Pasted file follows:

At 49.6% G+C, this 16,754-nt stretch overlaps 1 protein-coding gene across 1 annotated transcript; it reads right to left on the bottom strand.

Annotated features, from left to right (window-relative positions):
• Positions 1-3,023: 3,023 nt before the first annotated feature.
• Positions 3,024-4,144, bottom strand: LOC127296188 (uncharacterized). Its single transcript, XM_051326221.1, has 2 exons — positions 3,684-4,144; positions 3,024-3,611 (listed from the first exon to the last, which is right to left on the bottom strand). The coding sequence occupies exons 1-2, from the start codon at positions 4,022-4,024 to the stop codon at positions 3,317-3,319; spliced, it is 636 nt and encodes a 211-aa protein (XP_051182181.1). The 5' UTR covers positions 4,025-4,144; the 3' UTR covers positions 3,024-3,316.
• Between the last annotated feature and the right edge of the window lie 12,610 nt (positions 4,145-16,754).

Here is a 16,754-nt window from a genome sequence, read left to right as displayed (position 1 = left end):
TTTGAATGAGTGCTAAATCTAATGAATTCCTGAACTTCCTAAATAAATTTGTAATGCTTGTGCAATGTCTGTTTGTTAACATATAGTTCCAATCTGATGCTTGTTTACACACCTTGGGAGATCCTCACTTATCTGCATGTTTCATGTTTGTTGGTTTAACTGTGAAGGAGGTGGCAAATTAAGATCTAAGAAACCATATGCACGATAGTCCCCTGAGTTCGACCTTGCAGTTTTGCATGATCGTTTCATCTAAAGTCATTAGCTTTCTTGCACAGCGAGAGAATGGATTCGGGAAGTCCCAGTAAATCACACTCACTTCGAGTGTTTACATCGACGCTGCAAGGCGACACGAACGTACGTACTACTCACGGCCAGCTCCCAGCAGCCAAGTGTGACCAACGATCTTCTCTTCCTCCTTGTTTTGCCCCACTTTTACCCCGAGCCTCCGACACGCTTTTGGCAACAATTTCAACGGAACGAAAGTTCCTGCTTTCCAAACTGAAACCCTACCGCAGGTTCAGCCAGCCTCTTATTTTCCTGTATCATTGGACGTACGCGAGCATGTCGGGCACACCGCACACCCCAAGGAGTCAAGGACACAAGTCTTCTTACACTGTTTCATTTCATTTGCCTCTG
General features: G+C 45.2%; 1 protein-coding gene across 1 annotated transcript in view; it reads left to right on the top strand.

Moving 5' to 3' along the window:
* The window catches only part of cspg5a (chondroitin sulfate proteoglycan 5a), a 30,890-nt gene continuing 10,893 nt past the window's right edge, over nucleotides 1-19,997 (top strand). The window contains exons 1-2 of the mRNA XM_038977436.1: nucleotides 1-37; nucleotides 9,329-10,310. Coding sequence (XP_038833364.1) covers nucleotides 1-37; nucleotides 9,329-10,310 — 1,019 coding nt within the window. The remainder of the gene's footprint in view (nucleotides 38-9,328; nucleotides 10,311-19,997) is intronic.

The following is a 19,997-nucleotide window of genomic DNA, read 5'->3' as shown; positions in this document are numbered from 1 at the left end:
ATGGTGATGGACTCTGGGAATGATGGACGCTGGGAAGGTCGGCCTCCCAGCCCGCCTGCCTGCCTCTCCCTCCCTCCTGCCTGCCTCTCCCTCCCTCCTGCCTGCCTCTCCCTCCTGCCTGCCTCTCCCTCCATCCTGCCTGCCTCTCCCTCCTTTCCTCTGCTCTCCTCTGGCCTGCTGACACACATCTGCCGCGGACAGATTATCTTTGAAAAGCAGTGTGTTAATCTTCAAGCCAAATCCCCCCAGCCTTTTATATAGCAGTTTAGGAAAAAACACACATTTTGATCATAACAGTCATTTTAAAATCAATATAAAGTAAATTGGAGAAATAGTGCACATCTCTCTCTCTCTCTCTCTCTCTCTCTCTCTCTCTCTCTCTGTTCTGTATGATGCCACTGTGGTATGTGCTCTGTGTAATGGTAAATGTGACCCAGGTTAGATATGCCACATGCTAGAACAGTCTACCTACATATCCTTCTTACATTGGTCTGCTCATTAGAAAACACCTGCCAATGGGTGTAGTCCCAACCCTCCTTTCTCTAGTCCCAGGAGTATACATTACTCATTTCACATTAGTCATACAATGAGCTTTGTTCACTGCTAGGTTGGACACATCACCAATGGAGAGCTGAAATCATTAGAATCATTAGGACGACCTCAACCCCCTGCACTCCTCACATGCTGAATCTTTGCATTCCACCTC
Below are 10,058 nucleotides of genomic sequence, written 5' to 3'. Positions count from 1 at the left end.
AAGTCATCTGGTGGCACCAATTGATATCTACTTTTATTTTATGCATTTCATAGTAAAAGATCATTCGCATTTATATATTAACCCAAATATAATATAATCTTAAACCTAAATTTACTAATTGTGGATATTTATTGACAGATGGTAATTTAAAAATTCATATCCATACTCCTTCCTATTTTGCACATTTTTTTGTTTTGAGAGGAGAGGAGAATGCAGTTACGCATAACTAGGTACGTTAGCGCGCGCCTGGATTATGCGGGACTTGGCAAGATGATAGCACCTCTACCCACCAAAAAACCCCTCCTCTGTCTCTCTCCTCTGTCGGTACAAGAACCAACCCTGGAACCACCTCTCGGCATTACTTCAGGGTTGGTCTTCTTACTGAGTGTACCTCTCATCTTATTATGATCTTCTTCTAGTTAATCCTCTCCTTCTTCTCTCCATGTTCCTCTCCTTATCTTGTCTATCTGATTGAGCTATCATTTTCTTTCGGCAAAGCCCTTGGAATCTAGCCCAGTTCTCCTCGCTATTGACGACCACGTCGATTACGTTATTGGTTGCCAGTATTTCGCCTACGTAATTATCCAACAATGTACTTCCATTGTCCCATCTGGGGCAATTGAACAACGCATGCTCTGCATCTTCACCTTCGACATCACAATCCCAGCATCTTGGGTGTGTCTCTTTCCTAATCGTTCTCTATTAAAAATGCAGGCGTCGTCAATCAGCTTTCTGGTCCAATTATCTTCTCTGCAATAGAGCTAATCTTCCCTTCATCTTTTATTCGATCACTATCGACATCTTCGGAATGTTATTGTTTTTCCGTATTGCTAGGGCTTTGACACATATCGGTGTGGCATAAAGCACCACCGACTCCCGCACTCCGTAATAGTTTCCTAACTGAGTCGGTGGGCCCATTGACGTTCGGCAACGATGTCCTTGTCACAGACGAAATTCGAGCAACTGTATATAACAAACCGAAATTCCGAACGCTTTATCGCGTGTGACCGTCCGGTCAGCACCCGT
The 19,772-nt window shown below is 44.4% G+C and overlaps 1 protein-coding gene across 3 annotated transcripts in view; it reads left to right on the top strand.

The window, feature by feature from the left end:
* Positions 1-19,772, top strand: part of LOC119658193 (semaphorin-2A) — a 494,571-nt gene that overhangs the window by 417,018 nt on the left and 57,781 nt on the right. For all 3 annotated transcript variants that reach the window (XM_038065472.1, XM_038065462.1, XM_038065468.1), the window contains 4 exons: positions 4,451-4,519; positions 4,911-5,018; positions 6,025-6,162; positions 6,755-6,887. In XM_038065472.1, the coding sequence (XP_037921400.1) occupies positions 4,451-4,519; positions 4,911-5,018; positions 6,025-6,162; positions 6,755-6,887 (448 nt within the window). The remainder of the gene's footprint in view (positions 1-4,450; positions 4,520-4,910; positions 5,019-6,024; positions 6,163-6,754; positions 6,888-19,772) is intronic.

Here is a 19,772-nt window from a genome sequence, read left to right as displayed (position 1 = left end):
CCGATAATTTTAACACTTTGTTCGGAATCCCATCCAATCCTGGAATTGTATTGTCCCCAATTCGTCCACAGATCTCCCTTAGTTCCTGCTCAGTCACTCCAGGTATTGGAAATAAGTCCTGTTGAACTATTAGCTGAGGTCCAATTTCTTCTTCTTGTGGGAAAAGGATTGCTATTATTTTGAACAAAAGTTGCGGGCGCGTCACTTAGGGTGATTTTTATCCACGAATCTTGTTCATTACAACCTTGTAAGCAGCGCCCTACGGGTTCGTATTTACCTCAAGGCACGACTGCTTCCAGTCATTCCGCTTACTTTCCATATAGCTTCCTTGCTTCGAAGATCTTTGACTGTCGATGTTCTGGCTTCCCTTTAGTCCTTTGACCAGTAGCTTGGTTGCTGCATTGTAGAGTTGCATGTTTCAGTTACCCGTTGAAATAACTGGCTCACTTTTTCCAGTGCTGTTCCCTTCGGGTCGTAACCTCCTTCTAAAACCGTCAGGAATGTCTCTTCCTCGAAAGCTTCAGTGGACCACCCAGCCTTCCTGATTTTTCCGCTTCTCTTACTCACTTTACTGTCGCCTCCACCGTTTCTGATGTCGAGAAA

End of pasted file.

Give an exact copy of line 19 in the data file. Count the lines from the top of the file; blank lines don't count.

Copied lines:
CCGATAATTTTAACACTTTGTTCGGAATCCCATCCAATCCTGGAATTGTATTGTCCCCAATTCGTCCACAGATCTCCCTTAGTTCCTGCTCAGTCACTCCAGGTATTGGAAATAAGTCCTGTTGAACTATTAGCTGAGGTCCAATTTCTTCTTCTTGTGGGAAAAGGATTGCTATTATTTTGAACAAAAGTTGCGGGCGCGTCACTTAGGGTGATTTTTATCCACGAATCTTGTTCATTACAACCTTGTAAGCAGCGCCCTACGGGTTCGTATTTACCTCAAGGCACGACTGCTTCCAGTCATTCCGCTTACTTTCCATATAGCTTCCTTGCTTCGAAGATCTTTGACTGTCGATGTTCTGGCTTCCCTTTAGTCCTTTGACCAGTAGCTTGGTTGCTGCATTGTAGAGTTGCATGTTTCAGTTACCCGTTGAAATAACTGGCTCACTTTTTCCAGTGCTGTTCCCTTCGGGTCGTAACCTCCTTCTAAAACCGTCAGGAATGTCTCTTCCTCGAAAGCTTCAGTGGACCACCCAGCCTTCCTGATTTTTCCGCTTCTCTTACTCACTTTACTGTCGCCTCCACCGTTTCTGATGTCGAGAAA